There may have been a time, when athletes smoked pipes, competed in everyday clothes and didn’t tweet sponsored messages, a time that fewer and fewer people can remember, when sports were “real,” not theater.
Theater requires audiences to suspend their disbelief, to pretend that the cardboard tree on stage is a forest and that the actor holding a skull is Hamlet.
Today, after decades of doping, the best performances in the world of sport are almost immediately followed by whispers and social media postings with one question: “What are they on?” That wasn’t always the case. Sports used to be seen as the most real form of entertainment, with regular humans doing amazing things.
Paavo Nurmi, the first athlete to win five gold medals at a single Olympics, in Paris in 1924, was a former baker’s errands boy who used his earnings from running to provide his family with electric light and running water.
Bill Foulkes, who played in 688 matches for Manchester United from 1952 to 1970, kept his job in a coal mine when starting out at Old Trafford, underground five days a week and training with the club on Tuesday and Thursday evenings.
Ethiopia’s Abebe Bikila retained his Olympic marathon title in 1964 just 40 days after having his appendix removed. Swedish skiing great Ingemar Stenmark strapped on his first skis at age five.
Their achievements, one assumes with the rose-colored glasses of nostalgia, didn’t need to be second-guessed at every turn. The “Say it ain’t so, Joe” reaction in more innocent times to suspect performances has become a jaded shoulder shrug of “Dude, what did you expect?” or its 140-character equivalent.
The acidic drip, drip, drip of cheating by greedy individuals and insecure governments in the past half-century caused this corrosion of the Olympic experience. Lance Armstrong, Marion Jones, abused East German teenagers, urine-swapping Russian agents, they all brought doubt to sports. The paradise of being able to accept sporting excellence for what it is, simply excellent, has been lost.
Not completely. But enough that arched eyebrows have become as necessary as a cold drink and a comfy cushion when watching cycling, track and field, and other sports taken for too many rides by dopers. Olympic weightlifting isn’t worth watching at all, given how history suggests that a sizeable proportion of medalists in Rio de Janeiro will likely be handing them back when the International Olympic Committee gets around to thawing out and retesting drug-test samples taken at these games, as it has done with those from Beijing in 2008 and London in 2012. Those retests have so far yielded 98 positives from multiple countries and sports, including 12 weightlifting medalists from 2012.
So, of course, Wayde van Niekerk had to be asked whether he is on drugs after he broke Michael Johnson’s 17-year-old world record in the Rio Games’ 400-meter final. Hopefully, Van Niekerk didn’t take the questions personally. They are just symptoms of the twice-bitten times; boxes self-respecting journalists must tick. The South African replied that he is clean.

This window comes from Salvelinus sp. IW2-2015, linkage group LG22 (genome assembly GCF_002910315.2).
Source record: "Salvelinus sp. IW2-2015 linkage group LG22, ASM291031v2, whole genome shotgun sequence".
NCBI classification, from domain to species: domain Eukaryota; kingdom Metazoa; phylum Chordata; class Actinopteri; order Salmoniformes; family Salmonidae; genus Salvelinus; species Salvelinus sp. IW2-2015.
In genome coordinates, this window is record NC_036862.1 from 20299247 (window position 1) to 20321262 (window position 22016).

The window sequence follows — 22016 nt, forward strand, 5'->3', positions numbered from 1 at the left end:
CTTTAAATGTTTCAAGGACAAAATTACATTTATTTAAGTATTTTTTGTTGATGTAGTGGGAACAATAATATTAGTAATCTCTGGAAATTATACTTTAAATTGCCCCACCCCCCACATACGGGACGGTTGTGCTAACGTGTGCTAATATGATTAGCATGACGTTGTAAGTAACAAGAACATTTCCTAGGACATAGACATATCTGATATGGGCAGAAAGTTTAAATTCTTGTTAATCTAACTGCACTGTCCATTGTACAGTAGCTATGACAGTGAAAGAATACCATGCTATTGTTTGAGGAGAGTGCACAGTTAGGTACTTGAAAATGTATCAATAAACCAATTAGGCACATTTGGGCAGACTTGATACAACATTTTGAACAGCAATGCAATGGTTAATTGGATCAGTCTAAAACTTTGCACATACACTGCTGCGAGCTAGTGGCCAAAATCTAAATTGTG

Armstrong, of course, used to say the same thing, evading most journalists’ sniff tests even more expertly than he and his teammates used to limbo under doping controls. Even now, after Armstrong’s belated confessions that his Tour de France wins were a sham, the ease with which he lied remains remarkable for its assured delivery.
“I’ve never taken performance-enhancing drugs,” he said in a sworn deposition in 2005 . “How many times do I have say it?”
Re-watching that, thinking how much of sports’ credibility he and other dopers have stolen, it is impossible not to feel cynical and angry. Likewise, watching any Russian athlete in Rio has been a struggle. Hard not to picture urine samples being passed at night through a hole in the wall of the drug-test lab at the 2014 Sochi Olympics for tipping down a drain.
Still, it is important to have some faith.
The reason to believe most of what you are seeing from Rio is not the 5,500 drug tests, which smart dopers know how to trick, or what athletes say, but because the alternative _ not believing _ is simply too depressing. Not trusting that most Olympians got here through hard work, good genes and honesty would mean that hard work, good genes, honesty count for nothing. And that is not true.
Not believing in Van Niekerk’s time of 43.03 seconds simply because no one has run that fast before would mean also not believing that 43.03 seconds is humanly possible at all. Same goes for Michael Phelps’ unprecedented 28 swimming medals or Usain Bolt’s now seven (and counting) Olympic sprinting golds. Doubting brilliance simply because it is brilliant undermines the strongest reason for holding the games: so that humanity’s fastest, springiest and strongest can get together to expand the envelope of what is physically and mentally possible.
So although that voice in your head asking “Is this for real?” is understandable, even healthy, don’t be drowned out by it.
Dial down the cynicism, arch just one eyebrow, and try to enjoy the theater.